This can be an intimidating formula if you don't have a good background in math, but let's work through it step-by-step.
First, when you have a formula like this where one function (in this case ROUND) wraps around all others, it's often helpful to work from the outside in. So, at the core, this formula is rounding the value in B6 using the ROUND function:
Where x is the number of significant digits required. The tricky part of this formula is calculate x. This is a variable, because it will change depending on the number being rounded. x is calculated with this bit:
This seems complicated, so let's look first at how the formula needs to work for the given examples. Remember with ROUND that a negative number of digits works on the left side of the decimal. So, to round 1234567 to an increasing number of significant digits, we would have:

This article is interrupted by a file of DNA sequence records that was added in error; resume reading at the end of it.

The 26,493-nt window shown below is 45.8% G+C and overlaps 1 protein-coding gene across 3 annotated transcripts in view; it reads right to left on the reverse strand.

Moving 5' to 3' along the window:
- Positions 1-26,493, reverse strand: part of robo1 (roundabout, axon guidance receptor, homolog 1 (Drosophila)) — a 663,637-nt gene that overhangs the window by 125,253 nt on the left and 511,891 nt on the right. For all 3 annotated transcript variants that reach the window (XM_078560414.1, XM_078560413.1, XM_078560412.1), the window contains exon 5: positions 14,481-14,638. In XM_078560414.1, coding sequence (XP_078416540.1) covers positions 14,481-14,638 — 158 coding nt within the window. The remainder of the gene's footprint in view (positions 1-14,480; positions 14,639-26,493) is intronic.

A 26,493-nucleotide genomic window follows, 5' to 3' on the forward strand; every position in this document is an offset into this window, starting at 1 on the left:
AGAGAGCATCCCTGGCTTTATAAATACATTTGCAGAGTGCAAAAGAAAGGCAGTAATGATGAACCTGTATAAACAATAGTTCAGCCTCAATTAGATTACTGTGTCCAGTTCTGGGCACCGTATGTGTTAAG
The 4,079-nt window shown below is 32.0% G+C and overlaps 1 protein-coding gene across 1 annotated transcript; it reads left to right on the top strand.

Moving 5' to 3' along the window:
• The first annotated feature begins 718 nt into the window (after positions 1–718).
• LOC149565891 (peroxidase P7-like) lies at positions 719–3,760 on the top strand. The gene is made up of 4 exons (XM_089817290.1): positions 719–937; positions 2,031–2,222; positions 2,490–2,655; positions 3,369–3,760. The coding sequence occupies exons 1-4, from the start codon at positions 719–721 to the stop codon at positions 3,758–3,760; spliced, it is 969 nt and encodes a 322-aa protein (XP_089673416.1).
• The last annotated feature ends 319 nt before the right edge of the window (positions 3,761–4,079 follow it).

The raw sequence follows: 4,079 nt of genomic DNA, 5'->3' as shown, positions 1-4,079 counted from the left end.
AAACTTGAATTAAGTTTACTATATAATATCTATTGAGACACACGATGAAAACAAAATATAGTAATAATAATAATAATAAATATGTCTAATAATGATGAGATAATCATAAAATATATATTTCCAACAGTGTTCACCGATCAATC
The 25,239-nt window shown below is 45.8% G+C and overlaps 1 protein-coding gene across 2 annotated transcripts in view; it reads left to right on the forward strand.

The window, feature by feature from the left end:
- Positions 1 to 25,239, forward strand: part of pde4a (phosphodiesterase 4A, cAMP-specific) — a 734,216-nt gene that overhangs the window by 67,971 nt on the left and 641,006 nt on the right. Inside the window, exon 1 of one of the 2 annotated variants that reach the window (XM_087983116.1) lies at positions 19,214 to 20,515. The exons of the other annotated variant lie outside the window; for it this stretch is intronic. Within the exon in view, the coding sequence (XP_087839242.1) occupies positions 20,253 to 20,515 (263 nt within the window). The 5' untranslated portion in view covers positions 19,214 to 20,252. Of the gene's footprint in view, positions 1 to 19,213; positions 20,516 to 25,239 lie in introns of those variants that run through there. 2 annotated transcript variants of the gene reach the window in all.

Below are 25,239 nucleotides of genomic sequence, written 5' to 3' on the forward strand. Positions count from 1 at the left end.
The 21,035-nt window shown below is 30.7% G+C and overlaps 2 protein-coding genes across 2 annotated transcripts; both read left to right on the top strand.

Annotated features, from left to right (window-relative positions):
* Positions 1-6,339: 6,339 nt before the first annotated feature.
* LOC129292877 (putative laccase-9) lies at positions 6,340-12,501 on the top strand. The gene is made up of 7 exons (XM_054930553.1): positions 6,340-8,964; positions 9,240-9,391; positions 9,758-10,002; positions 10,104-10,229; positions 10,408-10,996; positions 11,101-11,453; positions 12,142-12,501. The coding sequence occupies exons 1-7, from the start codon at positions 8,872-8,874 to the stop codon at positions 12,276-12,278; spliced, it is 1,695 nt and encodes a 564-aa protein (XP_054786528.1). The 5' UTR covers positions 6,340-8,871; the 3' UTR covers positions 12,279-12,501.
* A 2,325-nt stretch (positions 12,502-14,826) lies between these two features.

=ROUND(1234567,-6)=1000000// 1 sig. digit=ROUND(1234567,-5)=1200000// 2 sig. digits=ROUND(1234567,-4)=1230000// 3 sig. digits=ROUND(1234567,-3)=1235000// 4 sig. digits
So, the main problem is how to calculate -6, -5, -4 and so on depending on the number we are rounding.
The key is understanding how these numbers could be expressed using exponents, as in scientific notation:
The Excel INT function returns the integer part of a decimal number by rounding down to the integer. Note that negative numbers become more negative. For example, while INT(10.8) returns 10, INT(-10.8) returns -11.
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